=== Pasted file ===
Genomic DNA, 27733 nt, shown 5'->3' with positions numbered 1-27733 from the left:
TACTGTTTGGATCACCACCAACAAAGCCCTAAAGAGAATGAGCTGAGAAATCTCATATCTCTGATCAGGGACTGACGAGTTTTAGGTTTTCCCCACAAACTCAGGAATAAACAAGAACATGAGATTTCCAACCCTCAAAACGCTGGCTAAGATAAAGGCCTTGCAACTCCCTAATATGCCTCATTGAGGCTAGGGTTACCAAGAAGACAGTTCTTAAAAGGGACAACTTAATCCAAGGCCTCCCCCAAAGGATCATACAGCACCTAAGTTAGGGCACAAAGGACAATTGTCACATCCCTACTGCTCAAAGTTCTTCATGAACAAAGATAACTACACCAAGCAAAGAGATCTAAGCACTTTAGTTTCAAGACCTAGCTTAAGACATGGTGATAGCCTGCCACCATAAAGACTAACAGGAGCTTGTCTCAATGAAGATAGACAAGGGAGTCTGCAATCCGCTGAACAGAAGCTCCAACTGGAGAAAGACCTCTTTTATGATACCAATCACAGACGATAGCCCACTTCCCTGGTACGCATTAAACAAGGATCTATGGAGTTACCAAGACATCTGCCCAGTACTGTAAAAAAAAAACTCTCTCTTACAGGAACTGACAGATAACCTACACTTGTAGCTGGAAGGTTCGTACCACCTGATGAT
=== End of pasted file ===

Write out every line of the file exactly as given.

Genomic DNA, 27733 nt, shown 5'->3' with positions numbered 1-27733 from the left:
TACTGTTTGGATCACCACCAACAAAGCCCTAAAGAGAATGAGCTGAGAAATCTCATATCTCTGATCAGGGACTGACGAGTTTTAGGTTTTCCCCACAAACTCAGGAATAAACAAGAACATGAGATTTCCAACCCTCAAAACGCTGGCTAAGATAAAGGCCTTGCAACTCCCTAATATGCCTCATTGAGGCTAGGGTTACCAAGAAGACAGTTCTTAAAAGGGACAACTTAATCCAAGGCCTCCCCCAAAGGATCATACAGCACCTAAGTTAGGGCACAAAGGACAATTGTCACATCCCTACTGCTCAAAGTTCTTCATGAACAAAGATAACTACACCAAGCAAAGAGATCTAAGCACTTTAGTTTCAAGACCTAGCTTAAGACATGGTGATAGCCTGCCACCATAAAGACTAACAGGAGCTTGTCTCAATGAAGATAGACAAGGGAGTCTGCAATCCGCTGAACAGAAGCTCCAACTGGAGAAAGACCTCTTTTATGATACCAATCACAGACGATAGCCCACTTCCCTGGTACGCATTAAACAAGGATCTATGGAGTTACCAAGACATCTGCCCAGTACTGTAAAAAAAAAACTCTCTCTTACAGGAACTGACAGATAACCTACACTTGTAGCTGGAAGGTTCGTACCACCTGATGAT